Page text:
Women human rights defenders lead in the collective protection to defend life and territory
"To confront attacks on women and land simultaneously, we have had to learn to tackle discrimination and dismantle unequal power relations in all spheres at once."
Berta Zúñiga (r), daughter of the environmentalist Berta Cáceres, attends a rite to commemorate the three years of the murder of Cáceres in La Esperanza (Honduras). EFE/Gustavo Amador
Extractive industries, monoculture, energy, and tourism mega-projects have invaded indigenous and communal territories around the world, causing conflicts, criminalization, displacement, and environmental destruction. Communities, often led by indigenous women, are fighting back against this invasion. For defending their land and territory, women human rights defenders have targets on their backs.
Attacks on women land defenders can lead to assassination. They weaken leadership, generate internal tensions, and drain communities and movements of time, energy, and resources. One of the co-authors, Lolita Chávez, Maya K'iche ', has suffered six assassination attempts, sexual harassment, raids, smear campaigns and more than 25 lawsuits against her. Despite having precautionary measures from the Inter-American Commission Human Rights, she has been forced into exile to protect her life and that of her family.
In this hostile context, indigenous communities and peoples are building new models of collective protection, based on respect for the web of life, mutual care, equality, and social justice. Collective protection combines community knowledge, forms of organization, and support networks built up at the national and international level. When there is a strong, supportive, and well-organized social fabric, it is more difficult for perpetrators of violence to intimidate, divide, or quell resistance. A community-based, collective protection model activates a network of immediate support based on the culture, capacities, and existing resources in the places and organizations where defenders work.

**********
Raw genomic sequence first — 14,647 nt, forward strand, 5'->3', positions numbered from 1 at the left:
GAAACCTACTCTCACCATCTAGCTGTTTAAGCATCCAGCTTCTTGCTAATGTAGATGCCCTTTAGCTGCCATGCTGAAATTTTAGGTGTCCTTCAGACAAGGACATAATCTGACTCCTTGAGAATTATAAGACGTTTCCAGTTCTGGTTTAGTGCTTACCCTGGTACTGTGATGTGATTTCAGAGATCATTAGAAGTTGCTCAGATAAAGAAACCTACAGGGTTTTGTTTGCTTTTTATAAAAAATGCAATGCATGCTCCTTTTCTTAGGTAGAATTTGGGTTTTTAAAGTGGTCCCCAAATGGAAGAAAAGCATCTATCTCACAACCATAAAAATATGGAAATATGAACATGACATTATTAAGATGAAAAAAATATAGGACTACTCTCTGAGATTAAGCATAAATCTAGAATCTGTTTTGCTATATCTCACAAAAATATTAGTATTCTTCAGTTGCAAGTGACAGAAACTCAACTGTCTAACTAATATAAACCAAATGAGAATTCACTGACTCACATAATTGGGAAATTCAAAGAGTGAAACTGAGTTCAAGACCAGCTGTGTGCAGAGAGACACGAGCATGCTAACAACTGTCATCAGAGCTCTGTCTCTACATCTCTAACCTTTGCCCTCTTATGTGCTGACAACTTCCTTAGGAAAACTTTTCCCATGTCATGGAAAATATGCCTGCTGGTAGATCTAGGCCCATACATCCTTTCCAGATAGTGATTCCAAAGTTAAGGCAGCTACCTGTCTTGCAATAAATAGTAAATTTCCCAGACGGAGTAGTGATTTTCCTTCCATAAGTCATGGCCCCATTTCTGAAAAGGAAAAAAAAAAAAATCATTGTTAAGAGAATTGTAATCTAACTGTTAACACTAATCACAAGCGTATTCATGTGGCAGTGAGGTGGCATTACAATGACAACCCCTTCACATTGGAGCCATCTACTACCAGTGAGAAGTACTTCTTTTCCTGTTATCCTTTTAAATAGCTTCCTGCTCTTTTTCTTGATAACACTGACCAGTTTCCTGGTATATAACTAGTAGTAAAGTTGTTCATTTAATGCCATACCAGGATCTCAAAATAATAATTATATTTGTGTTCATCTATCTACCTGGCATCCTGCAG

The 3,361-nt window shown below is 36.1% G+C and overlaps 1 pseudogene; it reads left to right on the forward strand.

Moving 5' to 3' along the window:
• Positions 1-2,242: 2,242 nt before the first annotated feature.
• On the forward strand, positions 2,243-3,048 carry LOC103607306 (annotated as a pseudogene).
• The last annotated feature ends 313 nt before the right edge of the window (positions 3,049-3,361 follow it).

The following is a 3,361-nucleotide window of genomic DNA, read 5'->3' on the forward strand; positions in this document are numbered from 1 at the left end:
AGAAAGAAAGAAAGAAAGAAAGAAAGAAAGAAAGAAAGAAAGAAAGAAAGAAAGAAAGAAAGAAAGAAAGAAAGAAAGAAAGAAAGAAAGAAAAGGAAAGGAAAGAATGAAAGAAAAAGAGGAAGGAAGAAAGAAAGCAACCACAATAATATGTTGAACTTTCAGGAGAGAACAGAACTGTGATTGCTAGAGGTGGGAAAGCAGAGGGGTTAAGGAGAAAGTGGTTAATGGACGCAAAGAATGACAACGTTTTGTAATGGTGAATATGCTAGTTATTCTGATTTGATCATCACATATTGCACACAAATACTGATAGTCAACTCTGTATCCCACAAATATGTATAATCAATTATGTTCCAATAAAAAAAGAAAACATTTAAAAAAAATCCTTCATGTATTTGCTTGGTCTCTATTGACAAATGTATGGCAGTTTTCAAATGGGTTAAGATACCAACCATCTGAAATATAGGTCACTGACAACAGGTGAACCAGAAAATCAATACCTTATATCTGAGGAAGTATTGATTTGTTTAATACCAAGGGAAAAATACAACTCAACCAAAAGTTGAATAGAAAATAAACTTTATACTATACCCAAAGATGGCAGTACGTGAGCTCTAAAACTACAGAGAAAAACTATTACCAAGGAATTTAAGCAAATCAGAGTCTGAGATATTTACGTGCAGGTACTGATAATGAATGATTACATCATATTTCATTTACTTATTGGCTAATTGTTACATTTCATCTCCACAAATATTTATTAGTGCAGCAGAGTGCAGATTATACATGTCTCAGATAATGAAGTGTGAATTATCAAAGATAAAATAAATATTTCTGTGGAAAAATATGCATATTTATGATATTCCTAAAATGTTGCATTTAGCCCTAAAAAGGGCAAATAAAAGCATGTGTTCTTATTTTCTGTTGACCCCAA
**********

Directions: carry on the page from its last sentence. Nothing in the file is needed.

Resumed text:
The process begins with the construction of collective power. When communities carry out community consultations or when they block the entry of mining companies, their territories are protected from the damage, violence, and harmful effects of extractivism. In other words, they become more united and less exposed to risks. Their capacity to protect themselves increases. Faced with this aggressive phase of extractivism, collective power must confront the current economic and social model while reducing risks.
Collective protection also requires consolidating models of coexistence that reject all forms of violence and focus on the care and protection of the entire web of life. This includes building just and egalitarian relationships within families, communities, and organizations. That’s why women are central to implementing collective community protection strategies.
A community-based, collective protection model activates a network of immediate support based on the culture, capacities, and existing resources in the places and organizations where defenders work.
The deep understanding of territory as a web of life that connects with our own bodies and histories creates a link between the fight to defend women’s bodies and the defense of the territories that sustain us. Women in Mesoamerica and throughout the world lead struggles to defend both territory and women’s rights, standing up to the many ways that patriarchy uses violence against women as an instrument of social control to weaken movements and usurp natural goods in the lands they defend.
To confront attacks on our bodies and lands simultaneously, we have had to learn to tackle discrimination and dismantle unequal power relations in all spheres at once. Collective protection seeks to create a space for women’s safe participation in conditions of equality by recognizing and denouncing the often-unspoken violence that women defenders experience. It means addressing the extra burdens of domestic and care work. Examples of effective measures include establishing agreements and internal mechanisms in organizations to deal with sexual harassment; supporting activists who are experiencing family violence; and providing collective childcare so women can participate. It is also important that men embark on their own path of transformation that begins by recognizing and questioning the sexist practices in which they have been socialized.